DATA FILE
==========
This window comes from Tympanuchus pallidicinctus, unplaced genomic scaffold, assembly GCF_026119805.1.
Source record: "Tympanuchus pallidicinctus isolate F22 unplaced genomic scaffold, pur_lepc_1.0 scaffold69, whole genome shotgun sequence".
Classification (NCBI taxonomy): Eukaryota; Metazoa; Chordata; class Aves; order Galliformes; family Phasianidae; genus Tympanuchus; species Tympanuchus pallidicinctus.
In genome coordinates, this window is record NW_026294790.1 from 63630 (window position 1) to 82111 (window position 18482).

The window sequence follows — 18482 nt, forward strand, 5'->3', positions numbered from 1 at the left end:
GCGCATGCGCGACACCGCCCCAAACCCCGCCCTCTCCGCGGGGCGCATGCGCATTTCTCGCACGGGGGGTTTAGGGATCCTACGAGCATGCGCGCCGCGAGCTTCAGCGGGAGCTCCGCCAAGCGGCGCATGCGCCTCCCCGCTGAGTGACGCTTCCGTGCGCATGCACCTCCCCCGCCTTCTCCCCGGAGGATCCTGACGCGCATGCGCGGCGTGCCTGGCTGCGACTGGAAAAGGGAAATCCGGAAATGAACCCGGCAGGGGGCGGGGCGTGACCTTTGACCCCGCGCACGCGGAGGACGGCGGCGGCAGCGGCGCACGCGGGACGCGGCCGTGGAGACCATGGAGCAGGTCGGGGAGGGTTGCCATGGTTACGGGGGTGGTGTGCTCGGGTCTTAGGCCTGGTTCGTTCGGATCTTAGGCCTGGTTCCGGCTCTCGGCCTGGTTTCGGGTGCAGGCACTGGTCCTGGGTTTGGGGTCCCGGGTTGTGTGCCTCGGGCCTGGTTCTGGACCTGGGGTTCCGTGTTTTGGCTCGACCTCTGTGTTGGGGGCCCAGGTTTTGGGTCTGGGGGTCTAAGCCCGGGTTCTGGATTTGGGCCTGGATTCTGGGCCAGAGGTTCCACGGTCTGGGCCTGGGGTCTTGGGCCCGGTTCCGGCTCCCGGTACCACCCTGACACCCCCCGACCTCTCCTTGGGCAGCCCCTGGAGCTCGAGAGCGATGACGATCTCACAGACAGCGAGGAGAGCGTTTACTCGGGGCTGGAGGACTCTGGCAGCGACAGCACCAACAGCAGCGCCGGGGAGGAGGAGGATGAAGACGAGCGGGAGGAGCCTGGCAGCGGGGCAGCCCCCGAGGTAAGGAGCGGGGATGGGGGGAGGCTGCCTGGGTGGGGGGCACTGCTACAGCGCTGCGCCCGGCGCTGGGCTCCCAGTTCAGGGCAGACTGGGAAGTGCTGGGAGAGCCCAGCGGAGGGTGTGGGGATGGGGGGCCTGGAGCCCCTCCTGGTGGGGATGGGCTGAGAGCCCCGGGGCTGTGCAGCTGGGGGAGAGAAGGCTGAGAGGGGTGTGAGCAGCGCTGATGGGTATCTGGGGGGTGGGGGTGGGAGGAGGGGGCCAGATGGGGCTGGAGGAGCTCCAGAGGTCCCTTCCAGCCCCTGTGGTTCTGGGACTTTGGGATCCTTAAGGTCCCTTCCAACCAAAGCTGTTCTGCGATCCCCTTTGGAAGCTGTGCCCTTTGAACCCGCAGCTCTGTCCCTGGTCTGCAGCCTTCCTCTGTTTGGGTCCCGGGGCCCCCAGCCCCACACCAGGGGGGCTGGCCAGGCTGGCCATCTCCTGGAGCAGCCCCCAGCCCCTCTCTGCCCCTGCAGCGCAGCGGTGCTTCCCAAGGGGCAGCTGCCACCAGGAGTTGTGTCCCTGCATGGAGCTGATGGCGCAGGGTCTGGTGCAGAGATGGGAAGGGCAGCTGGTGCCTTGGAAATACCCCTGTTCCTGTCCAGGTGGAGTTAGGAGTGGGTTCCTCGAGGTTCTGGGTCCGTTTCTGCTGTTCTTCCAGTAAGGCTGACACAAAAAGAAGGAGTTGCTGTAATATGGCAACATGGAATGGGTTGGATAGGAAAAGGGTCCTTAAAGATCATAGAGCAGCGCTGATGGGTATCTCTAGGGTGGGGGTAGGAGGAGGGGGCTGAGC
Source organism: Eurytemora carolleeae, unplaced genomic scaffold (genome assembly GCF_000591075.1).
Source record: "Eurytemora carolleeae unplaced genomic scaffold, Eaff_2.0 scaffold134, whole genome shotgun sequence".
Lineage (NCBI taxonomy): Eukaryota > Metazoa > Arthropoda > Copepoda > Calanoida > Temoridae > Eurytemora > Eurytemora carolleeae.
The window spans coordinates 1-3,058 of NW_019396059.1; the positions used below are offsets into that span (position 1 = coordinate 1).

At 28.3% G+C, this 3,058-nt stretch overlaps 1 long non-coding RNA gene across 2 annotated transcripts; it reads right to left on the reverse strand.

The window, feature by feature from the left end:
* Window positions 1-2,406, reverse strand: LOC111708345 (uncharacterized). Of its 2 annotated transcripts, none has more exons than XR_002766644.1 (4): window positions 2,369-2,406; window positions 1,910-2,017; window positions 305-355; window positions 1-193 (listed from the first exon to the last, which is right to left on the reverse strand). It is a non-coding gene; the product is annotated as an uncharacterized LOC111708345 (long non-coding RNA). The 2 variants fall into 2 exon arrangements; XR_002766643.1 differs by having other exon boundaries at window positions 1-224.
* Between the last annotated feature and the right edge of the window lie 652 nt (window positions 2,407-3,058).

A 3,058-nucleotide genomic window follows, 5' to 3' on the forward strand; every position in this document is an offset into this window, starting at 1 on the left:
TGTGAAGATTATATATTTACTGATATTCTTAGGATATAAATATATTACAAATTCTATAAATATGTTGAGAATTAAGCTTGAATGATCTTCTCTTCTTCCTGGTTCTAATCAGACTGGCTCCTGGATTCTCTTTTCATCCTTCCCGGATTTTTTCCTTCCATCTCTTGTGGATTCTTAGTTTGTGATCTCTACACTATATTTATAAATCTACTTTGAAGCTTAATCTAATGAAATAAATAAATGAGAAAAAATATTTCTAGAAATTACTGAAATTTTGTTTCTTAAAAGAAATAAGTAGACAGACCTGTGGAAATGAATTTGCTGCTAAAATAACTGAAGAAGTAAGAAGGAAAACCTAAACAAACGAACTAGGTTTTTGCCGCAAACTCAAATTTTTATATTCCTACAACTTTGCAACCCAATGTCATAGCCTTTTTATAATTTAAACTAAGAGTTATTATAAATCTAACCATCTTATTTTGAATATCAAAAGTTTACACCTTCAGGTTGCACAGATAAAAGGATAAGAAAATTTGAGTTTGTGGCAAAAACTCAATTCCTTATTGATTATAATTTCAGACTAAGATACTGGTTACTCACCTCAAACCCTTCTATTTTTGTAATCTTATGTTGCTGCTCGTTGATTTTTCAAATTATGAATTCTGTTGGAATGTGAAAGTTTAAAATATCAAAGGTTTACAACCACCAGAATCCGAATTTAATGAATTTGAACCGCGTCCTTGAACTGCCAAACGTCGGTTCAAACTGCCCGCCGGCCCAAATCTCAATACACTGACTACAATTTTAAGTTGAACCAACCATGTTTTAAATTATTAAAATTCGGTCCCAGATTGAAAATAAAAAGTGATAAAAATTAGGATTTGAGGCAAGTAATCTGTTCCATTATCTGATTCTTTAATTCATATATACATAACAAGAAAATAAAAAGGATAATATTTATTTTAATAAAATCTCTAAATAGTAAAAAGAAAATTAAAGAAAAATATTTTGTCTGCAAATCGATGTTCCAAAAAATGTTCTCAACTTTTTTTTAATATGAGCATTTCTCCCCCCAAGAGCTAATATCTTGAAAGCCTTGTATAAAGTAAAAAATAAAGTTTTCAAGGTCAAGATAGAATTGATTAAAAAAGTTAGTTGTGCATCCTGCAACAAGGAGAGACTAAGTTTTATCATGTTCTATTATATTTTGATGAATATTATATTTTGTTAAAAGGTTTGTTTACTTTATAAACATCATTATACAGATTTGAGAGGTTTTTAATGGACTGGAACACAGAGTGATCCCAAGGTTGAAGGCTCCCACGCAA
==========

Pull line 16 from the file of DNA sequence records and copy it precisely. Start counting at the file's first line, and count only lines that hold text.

TGTGAAGATTATATATTTACTGATATTCTTAGGATATAAATATATTACAAATTCTATAAATATGTTGAGAATTAAGCTTGAATGATCTTCTCTTCTTCCTGGTTCTAATCAGACTGGCTCCTGGATTCTCTTTTCATCCTTCCCGGATTTTTTCCTTCCATCTCTTGTGGATTCTTAGTTTGTGATCTCTACACTATATTTATAAATCTACTTTGAAGCTTAATCTAATGAAATAAATAAATGAGAAAAAATATTTCTAGAAATTACTGAAATTTTGTTTCTTAAAAGAAATAAGTAGACAGACCTGTGGAAATGAATTTGCTGCTAAAATAACTGAAGAAGTAAGAAGGAAAACCTAAACAAACGAACTAGGTTTTTGCCGCAAACTCAAATTTTTATATTCCTACAACTTTGCAACCCAATGTCATAGCCTTTTTATAATTTAAACTAAGAGTTATTATAAATCTAACCATCTTATTTTGAATATCAAAAGTTTACACCTTCAGGTTGCACAGATAAAAGGATAAGAAAATTTGAGTTTGTGGCAAAAACTCAATTCCTTATTGATTATAATTTCAGACTAAGATACTGGTTACTCACCTCAAACCCTTCTATTTTTGTAATCTTATGTTGCTGCTCGTTGATTTTTCAAATTATGAATTCTGTTGGAATGTGAAAGTTTAAAATATCAAAGGTTTACAACCACCAGAATCCGAATTTAATGAATTTGAACCGCGTCCTTGAACTGCCAAACGTCGGTTCAAACTGCCCGCCGGCCCAAATCTCAATACACTGACTACAATTTTAAGTTGAACCAACCATGTTTTAAATTATTAAAATTCGGTCCCAGATTGAAAATAAAAAGTGATAAAAATTAGGATTTGAGGCAAGTAATCTGTTCCATTATCTGATTCTTTAATTCATATATACATAACAAGAAAATAAAAAGGATAATATTTATTTTAATAAAATCTCTAAATAGTAAAAAGAAAATTAAAGAAAAATATTTTGTCTGCAAATCGATGTTCCAAAAAATGTTCTCAACTTTTTTTTAATATGAGCATTTCTCCCCCCAAGAGCTAATATCTTGAAAGCCTTGTATAAAGTAAAAAATAAAGTTTTCAAGGTCAAGATAGAATTGATTAAAAAAGTTAGTTGTGCATCCTGCAACAAGGAGAGACTAAGTTTTATCATGTTCTATTATATTTTGATGAATATTATATTTTGTTAAAAGGTTTGTTTACTTTATAAACATCATTATACAGATTTGAGAGGTTTTTAATGGACTGGAACACAGAGTGATCCCAAGGTTGAAGGCTCCCACGCAA